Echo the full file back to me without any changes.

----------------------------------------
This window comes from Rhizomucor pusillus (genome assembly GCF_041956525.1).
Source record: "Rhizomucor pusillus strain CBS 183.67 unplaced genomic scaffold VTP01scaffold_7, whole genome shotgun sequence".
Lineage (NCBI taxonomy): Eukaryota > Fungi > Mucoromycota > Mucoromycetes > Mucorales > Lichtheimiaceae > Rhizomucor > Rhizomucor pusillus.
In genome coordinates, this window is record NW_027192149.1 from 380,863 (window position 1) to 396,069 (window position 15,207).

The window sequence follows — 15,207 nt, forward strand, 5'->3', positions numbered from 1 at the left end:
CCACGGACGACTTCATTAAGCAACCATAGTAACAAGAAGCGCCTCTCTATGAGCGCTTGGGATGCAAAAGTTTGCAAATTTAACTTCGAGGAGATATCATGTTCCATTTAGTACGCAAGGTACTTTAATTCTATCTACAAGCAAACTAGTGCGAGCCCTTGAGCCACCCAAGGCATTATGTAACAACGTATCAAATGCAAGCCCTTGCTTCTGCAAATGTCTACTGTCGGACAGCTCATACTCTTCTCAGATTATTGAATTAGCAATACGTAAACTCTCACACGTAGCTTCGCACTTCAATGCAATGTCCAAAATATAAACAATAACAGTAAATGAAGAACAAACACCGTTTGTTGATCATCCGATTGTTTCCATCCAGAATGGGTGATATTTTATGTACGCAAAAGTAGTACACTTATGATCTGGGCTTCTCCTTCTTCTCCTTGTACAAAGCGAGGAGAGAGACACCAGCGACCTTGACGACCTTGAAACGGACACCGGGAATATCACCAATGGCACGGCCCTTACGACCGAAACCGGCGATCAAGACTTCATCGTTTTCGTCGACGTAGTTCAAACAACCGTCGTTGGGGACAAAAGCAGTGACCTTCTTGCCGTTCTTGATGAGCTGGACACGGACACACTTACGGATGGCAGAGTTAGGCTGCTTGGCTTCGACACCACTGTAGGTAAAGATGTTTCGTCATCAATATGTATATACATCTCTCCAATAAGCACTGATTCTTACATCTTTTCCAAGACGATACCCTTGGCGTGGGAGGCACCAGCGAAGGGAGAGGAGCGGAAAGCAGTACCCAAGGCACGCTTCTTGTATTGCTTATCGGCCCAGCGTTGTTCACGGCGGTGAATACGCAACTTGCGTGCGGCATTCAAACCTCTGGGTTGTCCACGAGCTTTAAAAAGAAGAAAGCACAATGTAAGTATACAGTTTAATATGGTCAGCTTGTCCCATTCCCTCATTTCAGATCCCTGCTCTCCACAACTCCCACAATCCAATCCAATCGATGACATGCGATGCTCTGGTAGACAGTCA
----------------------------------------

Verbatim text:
This window comes from Rhizomucor pusillus (genome assembly GCF_041956525.1).
Source record: "Rhizomucor pusillus strain CBS 183.67 unplaced genomic scaffold VTP01scaffold_7, whole genome shotgun sequence".
Lineage (NCBI taxonomy): Eukaryota > Fungi > Mucoromycota > Mucoromycetes > Mucorales > Lichtheimiaceae > Rhizomucor > Rhizomucor pusillus.
In genome coordinates, this window is record NW_027192149.1 from 380,863 (window position 1) to 396,069 (window position 15,207).

The window sequence follows — 15,207 nt, forward strand, 5'->3', positions numbered from 1 at the left end:
CCACGGACGACTTCATTAAGCAACCATAGTAACAAGAAGCGCCTCTCTATGAGCGCTTGGGATGCAAAAGTTTGCAAATTTAACTTCGAGGAGATATCATGTTCCATTTAGTACGCAAGGTACTTTAATTCTATCTACAAGCAAACTAGTGCGAGCCCTTGAGCCACCCAAGGCATTATGTAACAACGTATCAAATGCAAGCCCTTGCTTCTGCAAATGTCTACTGTCGGACAGCTCATACTCTTCTCAGATTATTGAATTAGCAATACGTAAACTCTCACACGTAGCTTCGCACTTCAATGCAATGTCCAAAATATAAACAATAACAGTAAATGAAGAACAAACACCGTTTGTTGATCATCCGATTGTTTCCATCCAGAATGGGTGATATTTTATGTACGCAAAAGTAGTACACTTATGATCTGGGCTTCTCCTTCTTCTCCTTGTACAAAGCGAGGAGAGAGACACCAGCGACCTTGACGACCTTGAAACGGACACCGGGAATATCACCAATGGCACGGCCCTTACGACCGAAACCGGCGATCAAGACTTCATCGTTTTCGTCGACGTAGTTCAAACAACCGTCGTTGGGGACAAAAGCAGTGACCTTCTTGCCGTTCTTGATGAGCTGGACACGGACACACTTACGGATGGCAGAGTTAGGCTGCTTGGCTTCGACACCACTGTAGGTAAAGATGTTTCGTCATCAATATGTATATACATCTCTCCAATAAGCACTGATTCTTACATCTTTTCCAAGACGATACCCTTGGCGTGGGAGGCACCAGCGAAGGGAGAGGAGCGGAAAGCAGTACCCAAGGCACGCTTCTTGTATTGCTTATCGGCCCAGCGTTGTTCACGGCGGTGAATACGCAACTTGCGTGCGGCATTCAAACCTCTGGGTTGTCCACGAGCTTTAAAAAGAAGAAAGCACAATGTAAGTATACAGTTTAATATGGTCAGCTTGTCCCATTCCCTCATTTCAGATCCCTGCTCTCCACAACTCCCACAATCCAATCCAATCGATGACATGCGATGCTCTGGTAGACAGTCA